The Parenting Coordination Scheme in Singapore
It is trite law that both parents have the duty to co-parent with each other to care and provide for the children and act in the children's best interests.
Yet, it is not uncommon for one parent to continue to harbour feelings of revenge and unhappiness to the other parent, even after the grant of a Court Order and after proceedings have concluded. As both parents react emotionally and unleash their method(s) of defence mechanism, the children are trapped between their parents and are adversely affected.
Parenting Coordination Scheme in Singapore
Recognising the problems that parents may face in executing the Court Order, especially in cases where parents are in extremely high conflict, the Singapore Family Justice Courts ("FJC") recognised a need for a qualified professional to assist parties in co-parenting in the children's best interests.
The qualified professional is also known as a Parenting Coordinator ("PC"). As a starting point, in February 2016, 24 lawyers were trained by a Parenting Coordination expert.
In the Judiciary Times, May 2017, the FJC highlighted "the Parenting Coordinator (PC) is essentially an educator, a facilitator. a coach and a mediator all rolled into one.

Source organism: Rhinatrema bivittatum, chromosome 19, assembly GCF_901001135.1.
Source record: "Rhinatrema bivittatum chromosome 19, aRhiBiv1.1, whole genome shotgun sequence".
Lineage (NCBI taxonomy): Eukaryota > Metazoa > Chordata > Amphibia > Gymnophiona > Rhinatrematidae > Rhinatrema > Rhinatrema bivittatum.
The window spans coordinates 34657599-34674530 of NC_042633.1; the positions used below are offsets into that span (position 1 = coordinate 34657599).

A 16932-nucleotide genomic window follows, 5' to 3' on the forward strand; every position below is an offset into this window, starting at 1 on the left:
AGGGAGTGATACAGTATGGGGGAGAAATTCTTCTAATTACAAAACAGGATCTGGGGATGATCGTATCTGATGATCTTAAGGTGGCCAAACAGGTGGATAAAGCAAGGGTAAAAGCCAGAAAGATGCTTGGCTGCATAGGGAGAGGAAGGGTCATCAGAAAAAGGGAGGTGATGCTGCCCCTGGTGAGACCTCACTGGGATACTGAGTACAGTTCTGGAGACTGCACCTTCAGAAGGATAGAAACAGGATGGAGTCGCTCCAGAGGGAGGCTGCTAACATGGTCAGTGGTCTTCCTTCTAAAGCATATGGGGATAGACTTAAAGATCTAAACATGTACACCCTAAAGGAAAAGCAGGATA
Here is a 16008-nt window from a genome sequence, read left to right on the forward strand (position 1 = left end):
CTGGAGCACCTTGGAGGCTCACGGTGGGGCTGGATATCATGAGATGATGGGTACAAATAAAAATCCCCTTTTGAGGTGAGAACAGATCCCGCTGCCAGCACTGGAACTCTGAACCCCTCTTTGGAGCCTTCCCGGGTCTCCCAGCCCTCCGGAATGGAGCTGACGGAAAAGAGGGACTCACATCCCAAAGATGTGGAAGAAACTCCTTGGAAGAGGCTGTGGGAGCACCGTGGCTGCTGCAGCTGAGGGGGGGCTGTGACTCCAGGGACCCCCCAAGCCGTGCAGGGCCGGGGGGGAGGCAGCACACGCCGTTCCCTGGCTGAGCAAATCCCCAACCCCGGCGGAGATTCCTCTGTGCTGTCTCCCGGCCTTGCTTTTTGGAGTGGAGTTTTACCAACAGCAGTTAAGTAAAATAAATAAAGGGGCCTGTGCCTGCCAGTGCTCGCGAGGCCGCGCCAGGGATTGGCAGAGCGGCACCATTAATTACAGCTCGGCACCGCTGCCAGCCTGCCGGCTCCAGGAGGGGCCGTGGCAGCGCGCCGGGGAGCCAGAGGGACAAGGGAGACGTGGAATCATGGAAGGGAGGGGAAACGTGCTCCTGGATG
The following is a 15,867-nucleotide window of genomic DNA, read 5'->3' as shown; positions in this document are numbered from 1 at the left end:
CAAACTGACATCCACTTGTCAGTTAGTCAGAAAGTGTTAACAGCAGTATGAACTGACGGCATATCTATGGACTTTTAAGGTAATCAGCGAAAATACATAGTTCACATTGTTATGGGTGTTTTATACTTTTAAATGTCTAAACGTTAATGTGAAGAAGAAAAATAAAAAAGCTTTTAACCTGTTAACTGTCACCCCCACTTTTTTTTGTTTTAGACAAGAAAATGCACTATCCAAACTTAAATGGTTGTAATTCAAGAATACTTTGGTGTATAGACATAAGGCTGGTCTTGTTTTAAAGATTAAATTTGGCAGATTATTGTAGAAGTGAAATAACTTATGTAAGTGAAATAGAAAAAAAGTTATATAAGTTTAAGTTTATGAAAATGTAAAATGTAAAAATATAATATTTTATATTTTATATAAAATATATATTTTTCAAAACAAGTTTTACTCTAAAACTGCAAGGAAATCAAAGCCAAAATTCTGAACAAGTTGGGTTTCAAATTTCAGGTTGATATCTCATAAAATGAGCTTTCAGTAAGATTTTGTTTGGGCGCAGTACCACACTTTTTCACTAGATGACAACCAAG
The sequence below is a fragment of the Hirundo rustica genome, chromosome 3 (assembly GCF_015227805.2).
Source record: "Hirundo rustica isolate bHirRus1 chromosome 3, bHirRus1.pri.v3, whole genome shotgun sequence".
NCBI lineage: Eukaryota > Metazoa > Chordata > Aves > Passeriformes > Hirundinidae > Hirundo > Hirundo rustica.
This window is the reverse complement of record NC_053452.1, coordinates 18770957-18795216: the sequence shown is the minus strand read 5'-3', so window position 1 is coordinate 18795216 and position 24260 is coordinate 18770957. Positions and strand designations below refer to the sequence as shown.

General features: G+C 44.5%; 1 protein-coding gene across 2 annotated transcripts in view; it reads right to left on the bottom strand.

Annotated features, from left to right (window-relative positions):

They teach parents joint parenting and its benefits, helping parents communicate better. encourage the father and the mother, find ways of helping them be self-sufficient and proactive, and try to resolve parental disputes or disagreements through consensus."
The Parenting Coordination Scheme in Singapore was therefore designed to assist high-conflict parents to co-parent upon the grant of a Court Order on child issues (i.e parenting and access issues), with the ultimate goal of having parents to be able to co-parent and resolve conflicts on their own.
This will reduce the need for parties to take out protracted cross-applications for variation, enforcement or even contempt of court proceedings. fuelling acrimony between parties.
Legislation governing the Parenting Coordination Scheme/Programme in Singapore
Since 1 July 2020, legislation has been in place for the Parenting Coordination Scheme, also known as the Parenting Coordination Programme ("PCP") by way of amendment of the Family Justice (Amendment No. 2) Rules 2020 in Section 34A to 34G of the Family Justice Rules 2014. This legal update will briefly go through the new amendments in turn.
The PCP has been defined under Section 34A of the Family Justice Rules as a family support programme for the purpose of addressing or resolving any disagreement about any parenting matter (i.e custody, care and control, right of access to a child or welfare of the child) between parents arising from a relationship issue between parents or between parent and child.
Under the new legislation, the Court may, on its own motion, order parties to attend the PCP and appoint a PC. Alternatively, parties may also take out an application by way of the summons and supporting affidavit.